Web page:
Casino Game Rules

Do you want to quickly learn how to play casino games without getting bogged down by unnecessary details? We've put together the basic rules for six of the most popular casino favourites here on one page to allow you to quickly learn how to get started with each of these games. Look below for the game of your choice and brush up on the rules – we've even included summaries that cover only the most crucial aspects of each game. Good luck!

Pokies (Slots)

Pokies rules

Pokies are the easiest games to play in the casino, and also the most numerous. This means that they're often the games that new or casual gamblers are most attracted to.

When you first start playing on an online poker machine, you'll often get the choice to choose between several denominations (land-based pokies will normally have a single set denomination). This will determine the coin size for your game, and could range from a penny up to several dollars per coin.

This, however, doesn't tell you how much it will cost to play each spin. While you can sometimes play a game for a single coin, you'll almost always have the option to bet more. Most pokies allow you to choose how many pay lines you will play (up to a set maximum); each "line" is a set pattern of symbol positions across the game's reels that gives you a chance to win. While you'll have to pay for each line separately, your chances to win will be scaling at the same rate. You may often also choose to play several coins on the same line; this will increase your winnings by that multiple if you score a win on that line.

So, how do you figure out how much you're really spending on each spin? Simply multiply the coin size you're playing at by the number of lines and the number of coins per line. For example: if you're playing a penny slot, but also playing five coins each on 50 paylines, you're actually paying $2.50 on each spin.

Once you've set your betting options, it's time to hit the spin button to set the reels in motion! In order to win prizes, you'll normally have to match identical symbols from left to right on the reels (some pokies have different rules which will be specified within the game). Different symbols offer varying prizes, usually ranging from some common symbols that frequently give out a handful of coins to rarer symbols that are related to the machine's theme and award big prizes. The more of the same symbol you match in a row, the bigger the prizes.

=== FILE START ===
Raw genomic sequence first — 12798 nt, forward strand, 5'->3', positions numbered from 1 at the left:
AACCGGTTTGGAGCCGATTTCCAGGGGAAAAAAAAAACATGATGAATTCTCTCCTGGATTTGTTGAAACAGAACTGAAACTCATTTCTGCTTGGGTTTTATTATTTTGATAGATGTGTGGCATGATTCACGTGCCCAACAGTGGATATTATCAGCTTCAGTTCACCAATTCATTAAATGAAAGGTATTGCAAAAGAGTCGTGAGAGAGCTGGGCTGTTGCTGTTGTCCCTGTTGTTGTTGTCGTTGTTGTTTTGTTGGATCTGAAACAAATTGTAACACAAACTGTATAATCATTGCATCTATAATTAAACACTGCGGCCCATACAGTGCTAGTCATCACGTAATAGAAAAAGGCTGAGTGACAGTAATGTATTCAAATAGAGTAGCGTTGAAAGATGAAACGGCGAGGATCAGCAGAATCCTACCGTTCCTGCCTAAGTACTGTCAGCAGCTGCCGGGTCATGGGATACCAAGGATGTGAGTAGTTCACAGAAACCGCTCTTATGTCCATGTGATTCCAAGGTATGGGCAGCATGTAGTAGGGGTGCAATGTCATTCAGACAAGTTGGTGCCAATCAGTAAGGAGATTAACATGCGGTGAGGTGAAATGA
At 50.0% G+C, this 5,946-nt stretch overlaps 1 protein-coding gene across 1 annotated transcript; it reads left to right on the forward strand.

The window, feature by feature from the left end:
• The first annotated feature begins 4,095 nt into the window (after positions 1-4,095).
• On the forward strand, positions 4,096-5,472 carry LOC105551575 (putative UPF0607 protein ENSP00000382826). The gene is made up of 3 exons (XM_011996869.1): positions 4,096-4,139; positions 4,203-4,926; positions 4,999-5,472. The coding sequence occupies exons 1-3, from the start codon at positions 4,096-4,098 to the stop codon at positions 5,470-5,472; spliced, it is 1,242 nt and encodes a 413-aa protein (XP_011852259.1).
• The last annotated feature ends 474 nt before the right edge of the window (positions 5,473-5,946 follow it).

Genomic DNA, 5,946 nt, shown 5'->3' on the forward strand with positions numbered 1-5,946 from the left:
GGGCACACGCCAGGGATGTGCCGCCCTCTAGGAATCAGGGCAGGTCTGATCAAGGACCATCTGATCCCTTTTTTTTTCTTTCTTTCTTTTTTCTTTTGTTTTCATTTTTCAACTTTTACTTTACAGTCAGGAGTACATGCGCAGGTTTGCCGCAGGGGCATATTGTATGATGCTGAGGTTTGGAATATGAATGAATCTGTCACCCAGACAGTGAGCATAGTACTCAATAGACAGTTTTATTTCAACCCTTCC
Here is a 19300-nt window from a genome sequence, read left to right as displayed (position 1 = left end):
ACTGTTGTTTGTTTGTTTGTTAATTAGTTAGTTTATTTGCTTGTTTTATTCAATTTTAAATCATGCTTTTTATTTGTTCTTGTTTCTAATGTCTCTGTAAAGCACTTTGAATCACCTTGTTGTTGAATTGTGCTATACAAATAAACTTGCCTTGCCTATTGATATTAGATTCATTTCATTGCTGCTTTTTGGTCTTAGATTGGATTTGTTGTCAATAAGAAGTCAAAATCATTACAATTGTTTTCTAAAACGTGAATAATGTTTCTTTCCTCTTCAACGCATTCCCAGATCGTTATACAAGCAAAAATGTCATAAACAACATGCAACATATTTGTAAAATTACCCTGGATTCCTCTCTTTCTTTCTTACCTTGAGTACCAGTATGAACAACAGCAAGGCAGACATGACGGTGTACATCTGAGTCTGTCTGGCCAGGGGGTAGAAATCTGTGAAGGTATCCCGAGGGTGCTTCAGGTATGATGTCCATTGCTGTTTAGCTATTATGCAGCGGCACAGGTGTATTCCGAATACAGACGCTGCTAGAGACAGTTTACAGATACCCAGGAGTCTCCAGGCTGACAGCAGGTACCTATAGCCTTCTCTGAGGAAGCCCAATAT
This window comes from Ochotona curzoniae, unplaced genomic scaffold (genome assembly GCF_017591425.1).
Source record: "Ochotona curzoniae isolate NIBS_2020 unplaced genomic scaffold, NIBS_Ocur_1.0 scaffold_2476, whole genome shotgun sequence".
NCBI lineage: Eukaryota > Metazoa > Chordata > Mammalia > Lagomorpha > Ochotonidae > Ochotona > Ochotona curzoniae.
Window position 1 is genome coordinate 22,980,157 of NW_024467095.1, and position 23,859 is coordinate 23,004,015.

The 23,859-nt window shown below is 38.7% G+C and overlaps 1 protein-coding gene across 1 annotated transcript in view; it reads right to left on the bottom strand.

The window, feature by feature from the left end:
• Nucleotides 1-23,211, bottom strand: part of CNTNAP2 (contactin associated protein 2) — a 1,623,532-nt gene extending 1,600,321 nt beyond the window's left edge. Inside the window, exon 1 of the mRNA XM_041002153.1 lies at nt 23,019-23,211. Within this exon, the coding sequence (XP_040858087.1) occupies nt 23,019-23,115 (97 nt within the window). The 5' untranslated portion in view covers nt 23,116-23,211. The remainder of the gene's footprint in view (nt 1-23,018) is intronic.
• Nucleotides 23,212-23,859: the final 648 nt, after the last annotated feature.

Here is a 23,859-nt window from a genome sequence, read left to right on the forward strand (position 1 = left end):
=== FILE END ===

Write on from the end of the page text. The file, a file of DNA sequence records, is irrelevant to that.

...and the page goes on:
Most modern poker machines utilize special symbols as well. A wild symbol is one that can substitute for any other symbol to help make a winning combination. A scatter symbol is one that can win prizes if you find a few anywhere on the screen, even if they aren't on the same payline. Additional bonus symbols may unlock special features or bonus rounds that can win you extra prizes or free spins on the machine.

One special type of poker machine is the progressive jackpot game. On these machines, there's a jackpot that grows every time someone plays the machine and fails to win that jackpot. Over time, these jackpots can grow to enormous size; in the online casino world, some progressive jackpots have awarded millions of dollars to lucky winners!

There's no real strategy to playing the pokies: you just spin the reels and hope to hit the lucky combination of symbols that will score you a win. That makes poker machines incredibly easy to play while also offering big prizes and fast action.

Pokies Summary

  • The cost of pokies is determined by the coin size you choose, as well as the number of lines and coins per line that you choose to play.
  • The object of the game is to match identical symbols from left to right across your active paylines.
  • Special symbols like wilds and scatters can help you score even bigger wins.
  • Progressive jackpot machines give you the chance to win massive prizes on a single lucky spin.

Video Poker

Video poker rules

Video poker machines may look like pokies, but they're actually an entirely different kind of game. While pokies are based almost entirely on luck, video poker is all about strategy and decision making.

There are many different video poker machines, including popular titles like Jacks or Better, Joker Poker, and Deuces Wild. However, each of these follows some of the same basic rules, even if the payouts and strategies are quite different.

When you first start playing a video poker machine, you'll need to choose to play anywhere from one to five coins per spin. It's generally advisable to play for the full five coins; on most machines, you'll get lesser returns on the jackpot hand (often a royal flush) should you play for less than five coins.